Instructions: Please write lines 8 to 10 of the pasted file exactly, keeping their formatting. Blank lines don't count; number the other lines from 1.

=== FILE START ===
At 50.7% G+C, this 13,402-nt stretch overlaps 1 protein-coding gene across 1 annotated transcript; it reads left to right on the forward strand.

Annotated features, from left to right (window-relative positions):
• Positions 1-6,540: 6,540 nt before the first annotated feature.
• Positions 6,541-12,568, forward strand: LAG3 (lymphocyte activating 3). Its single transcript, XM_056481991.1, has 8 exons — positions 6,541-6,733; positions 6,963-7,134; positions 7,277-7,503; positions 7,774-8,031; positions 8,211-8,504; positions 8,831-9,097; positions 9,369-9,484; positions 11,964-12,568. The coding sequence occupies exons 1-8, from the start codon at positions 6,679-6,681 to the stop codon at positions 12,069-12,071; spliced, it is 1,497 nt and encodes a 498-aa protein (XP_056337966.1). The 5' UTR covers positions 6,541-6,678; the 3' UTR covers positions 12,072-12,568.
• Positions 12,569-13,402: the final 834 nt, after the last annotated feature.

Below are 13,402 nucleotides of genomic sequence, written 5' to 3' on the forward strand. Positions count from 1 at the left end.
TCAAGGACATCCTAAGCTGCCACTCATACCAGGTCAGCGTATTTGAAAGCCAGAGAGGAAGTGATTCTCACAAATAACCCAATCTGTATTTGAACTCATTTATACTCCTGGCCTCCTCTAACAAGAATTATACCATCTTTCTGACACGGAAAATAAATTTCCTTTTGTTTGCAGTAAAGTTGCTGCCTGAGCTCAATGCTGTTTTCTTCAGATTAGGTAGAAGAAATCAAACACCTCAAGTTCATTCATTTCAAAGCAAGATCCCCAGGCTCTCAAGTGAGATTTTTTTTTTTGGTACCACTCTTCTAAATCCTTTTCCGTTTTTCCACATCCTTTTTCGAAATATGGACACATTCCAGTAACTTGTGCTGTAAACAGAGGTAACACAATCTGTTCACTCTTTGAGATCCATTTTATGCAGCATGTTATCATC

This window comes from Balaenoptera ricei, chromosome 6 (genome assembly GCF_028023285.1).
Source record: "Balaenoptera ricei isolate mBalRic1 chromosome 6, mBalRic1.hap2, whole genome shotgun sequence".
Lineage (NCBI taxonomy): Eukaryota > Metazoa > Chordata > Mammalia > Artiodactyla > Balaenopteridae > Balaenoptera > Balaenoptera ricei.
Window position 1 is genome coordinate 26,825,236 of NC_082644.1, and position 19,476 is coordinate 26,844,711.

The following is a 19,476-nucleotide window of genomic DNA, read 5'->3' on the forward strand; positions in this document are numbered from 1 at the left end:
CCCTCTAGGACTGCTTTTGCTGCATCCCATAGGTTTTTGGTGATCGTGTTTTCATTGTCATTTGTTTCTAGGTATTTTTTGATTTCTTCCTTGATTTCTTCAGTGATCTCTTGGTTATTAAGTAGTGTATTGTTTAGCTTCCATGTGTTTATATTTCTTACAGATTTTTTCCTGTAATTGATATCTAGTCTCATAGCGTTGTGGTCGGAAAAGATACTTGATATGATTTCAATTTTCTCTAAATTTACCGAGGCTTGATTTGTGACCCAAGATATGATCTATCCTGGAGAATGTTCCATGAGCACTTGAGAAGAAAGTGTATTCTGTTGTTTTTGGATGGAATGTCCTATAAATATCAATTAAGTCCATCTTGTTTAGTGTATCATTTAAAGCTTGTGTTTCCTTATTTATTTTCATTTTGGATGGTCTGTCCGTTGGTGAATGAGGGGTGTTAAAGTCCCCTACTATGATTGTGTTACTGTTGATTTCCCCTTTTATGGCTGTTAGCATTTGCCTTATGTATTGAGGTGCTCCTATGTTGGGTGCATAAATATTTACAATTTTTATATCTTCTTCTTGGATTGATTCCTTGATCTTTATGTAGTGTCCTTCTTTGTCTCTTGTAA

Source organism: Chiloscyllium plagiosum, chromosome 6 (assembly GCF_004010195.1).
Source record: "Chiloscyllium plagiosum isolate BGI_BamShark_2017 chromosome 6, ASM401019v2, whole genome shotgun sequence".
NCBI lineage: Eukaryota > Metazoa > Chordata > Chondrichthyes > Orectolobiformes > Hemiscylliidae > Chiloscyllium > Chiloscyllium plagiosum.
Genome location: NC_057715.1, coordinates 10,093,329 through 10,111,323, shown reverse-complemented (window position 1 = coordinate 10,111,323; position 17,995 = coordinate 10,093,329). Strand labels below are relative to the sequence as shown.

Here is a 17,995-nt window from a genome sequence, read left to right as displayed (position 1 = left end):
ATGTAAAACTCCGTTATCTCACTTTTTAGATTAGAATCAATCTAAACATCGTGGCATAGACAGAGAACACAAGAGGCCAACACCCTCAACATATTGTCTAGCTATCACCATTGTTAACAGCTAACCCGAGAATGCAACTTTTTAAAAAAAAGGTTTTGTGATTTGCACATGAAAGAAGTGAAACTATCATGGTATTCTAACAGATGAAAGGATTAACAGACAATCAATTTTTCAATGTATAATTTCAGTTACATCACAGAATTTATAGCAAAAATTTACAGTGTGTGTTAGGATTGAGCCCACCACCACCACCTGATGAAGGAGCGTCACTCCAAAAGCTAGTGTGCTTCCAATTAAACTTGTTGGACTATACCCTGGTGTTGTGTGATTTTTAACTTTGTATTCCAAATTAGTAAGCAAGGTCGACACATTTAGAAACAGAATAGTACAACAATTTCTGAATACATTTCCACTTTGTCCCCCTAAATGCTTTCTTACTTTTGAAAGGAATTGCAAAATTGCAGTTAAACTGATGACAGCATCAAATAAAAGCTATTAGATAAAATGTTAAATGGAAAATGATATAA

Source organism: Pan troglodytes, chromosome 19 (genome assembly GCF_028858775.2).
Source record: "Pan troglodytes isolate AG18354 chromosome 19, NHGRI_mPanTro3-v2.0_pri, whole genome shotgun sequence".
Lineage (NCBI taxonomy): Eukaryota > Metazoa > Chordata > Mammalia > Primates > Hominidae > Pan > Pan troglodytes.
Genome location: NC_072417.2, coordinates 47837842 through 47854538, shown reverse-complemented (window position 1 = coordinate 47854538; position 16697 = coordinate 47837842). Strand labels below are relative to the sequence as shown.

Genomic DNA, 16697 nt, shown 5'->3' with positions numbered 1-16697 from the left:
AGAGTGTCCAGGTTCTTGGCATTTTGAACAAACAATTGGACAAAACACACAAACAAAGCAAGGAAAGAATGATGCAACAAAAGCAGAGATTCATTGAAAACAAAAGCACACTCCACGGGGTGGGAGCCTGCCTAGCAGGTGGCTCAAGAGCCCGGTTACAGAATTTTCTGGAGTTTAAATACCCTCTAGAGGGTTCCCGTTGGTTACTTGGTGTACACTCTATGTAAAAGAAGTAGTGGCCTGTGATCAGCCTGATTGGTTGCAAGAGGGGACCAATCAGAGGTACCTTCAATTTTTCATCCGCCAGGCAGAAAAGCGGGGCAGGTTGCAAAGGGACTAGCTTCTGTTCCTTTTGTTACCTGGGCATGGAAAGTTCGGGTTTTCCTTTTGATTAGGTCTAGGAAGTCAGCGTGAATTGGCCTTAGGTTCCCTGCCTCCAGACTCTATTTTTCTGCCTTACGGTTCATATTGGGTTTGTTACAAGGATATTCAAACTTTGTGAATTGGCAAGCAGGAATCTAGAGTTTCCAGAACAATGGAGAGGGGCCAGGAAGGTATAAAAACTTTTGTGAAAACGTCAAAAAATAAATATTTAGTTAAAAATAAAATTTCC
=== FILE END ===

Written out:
This window comes from Balaenoptera ricei, chromosome 6 (genome assembly GCF_028023285.1).
Source record: "Balaenoptera ricei isolate mBalRic1 chromosome 6, mBalRic1.hap2, whole genome shotgun sequence".
Lineage (NCBI taxonomy): Eukaryota > Metazoa > Chordata > Mammalia > Artiodactyla > Balaenopteridae > Balaenoptera > Balaenoptera ricei.